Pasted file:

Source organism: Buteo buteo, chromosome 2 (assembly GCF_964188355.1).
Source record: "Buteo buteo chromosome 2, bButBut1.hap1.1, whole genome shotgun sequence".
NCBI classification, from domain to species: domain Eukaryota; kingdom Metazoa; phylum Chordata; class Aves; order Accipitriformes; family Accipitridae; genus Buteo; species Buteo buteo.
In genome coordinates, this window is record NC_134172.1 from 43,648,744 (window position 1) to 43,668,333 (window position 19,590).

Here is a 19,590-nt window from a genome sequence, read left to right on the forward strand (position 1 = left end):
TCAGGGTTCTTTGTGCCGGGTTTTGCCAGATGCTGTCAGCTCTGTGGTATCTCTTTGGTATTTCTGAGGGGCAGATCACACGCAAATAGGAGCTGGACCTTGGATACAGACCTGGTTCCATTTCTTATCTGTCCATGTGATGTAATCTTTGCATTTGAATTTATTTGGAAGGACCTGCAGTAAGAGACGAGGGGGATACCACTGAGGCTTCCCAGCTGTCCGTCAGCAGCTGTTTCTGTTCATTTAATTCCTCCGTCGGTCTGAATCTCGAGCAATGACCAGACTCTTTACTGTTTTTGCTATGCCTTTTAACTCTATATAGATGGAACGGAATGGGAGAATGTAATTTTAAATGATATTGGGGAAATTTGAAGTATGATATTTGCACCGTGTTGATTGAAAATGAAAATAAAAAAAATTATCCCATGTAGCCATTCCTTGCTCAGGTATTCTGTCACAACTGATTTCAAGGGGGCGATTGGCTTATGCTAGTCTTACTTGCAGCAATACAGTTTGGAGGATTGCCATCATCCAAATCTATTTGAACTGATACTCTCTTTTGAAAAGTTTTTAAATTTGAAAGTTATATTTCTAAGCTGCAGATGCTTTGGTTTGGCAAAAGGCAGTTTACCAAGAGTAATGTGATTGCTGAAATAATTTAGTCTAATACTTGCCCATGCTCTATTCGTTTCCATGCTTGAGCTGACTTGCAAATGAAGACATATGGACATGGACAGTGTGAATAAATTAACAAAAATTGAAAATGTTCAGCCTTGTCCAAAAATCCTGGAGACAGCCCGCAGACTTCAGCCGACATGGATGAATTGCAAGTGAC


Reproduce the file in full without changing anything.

Source organism: Buteo buteo, chromosome 2 (assembly GCF_964188355.1).
Source record: "Buteo buteo chromosome 2, bButBut1.hap1.1, whole genome shotgun sequence".
NCBI classification, from domain to species: domain Eukaryota; kingdom Metazoa; phylum Chordata; class Aves; order Accipitriformes; family Accipitridae; genus Buteo; species Buteo buteo.
In genome coordinates, this window is record NC_134172.1 from 43,648,744 (window position 1) to 43,668,333 (window position 19,590).

Here is a 19,590-nt window from a genome sequence, read left to right on the forward strand (position 1 = left end):
TCAGGGTTCTTTGTGCCGGGTTTTGCCAGATGCTGTCAGCTCTGTGGTATCTCTTTGGTATTTCTGAGGGGCAGATCACACGCAAATAGGAGCTGGACCTTGGATACAGACCTGGTTCCATTTCTTATCTGTCCATGTGATGTAATCTTTGCATTTGAATTTATTTGGAAGGACCTGCAGTAAGAGACGAGGGGGATACCACTGAGGCTTCCCAGCTGTCCGTCAGCAGCTGTTTCTGTTCATTTAATTCCTCCGTCGGTCTGAATCTCGAGCAATGACCAGACTCTTTACTGTTTTTGCTATGCCTTTTAACTCTATATAGATGGAACGGAATGGGAGAATGTAATTTTAAATGATATTGGGGAAATTTGAAGTATGATATTTGCACCGTGTTGATTGAAAATGAAAATAAAAAAAATTATCCCATGTAGCCATTCCTTGCTCAGGTATTCTGTCACAACTGATTTCAAGGGGGCGATTGGCTTATGCTAGTCTTACTTGCAGCAATACAGTTTGGAGGATTGCCATCATCCAAATCTATTTGAACTGATACTCTCTTTTGAAAAGTTTTTAAATTTGAAAGTTATATTTCTAAGCTGCAGATGCTTTGGTTTGGCAAAAGGCAGTTTACCAAGAGTAATGTGATTGCTGAAATAATTTAGTCTAATACTTGCCCATGCTCTATTCGTTTCCATGCTTGAGCTGACTTGCAAATGAAGACATATGGACATGGACAGTGTGAATAAATTAACAAAAATTGAAAATGTTCAGCCTTGTCCAAAAATCCTGGAGACAGCCCGCAGACTTCAGCCGACATGGATGAATTGCAAGTGAC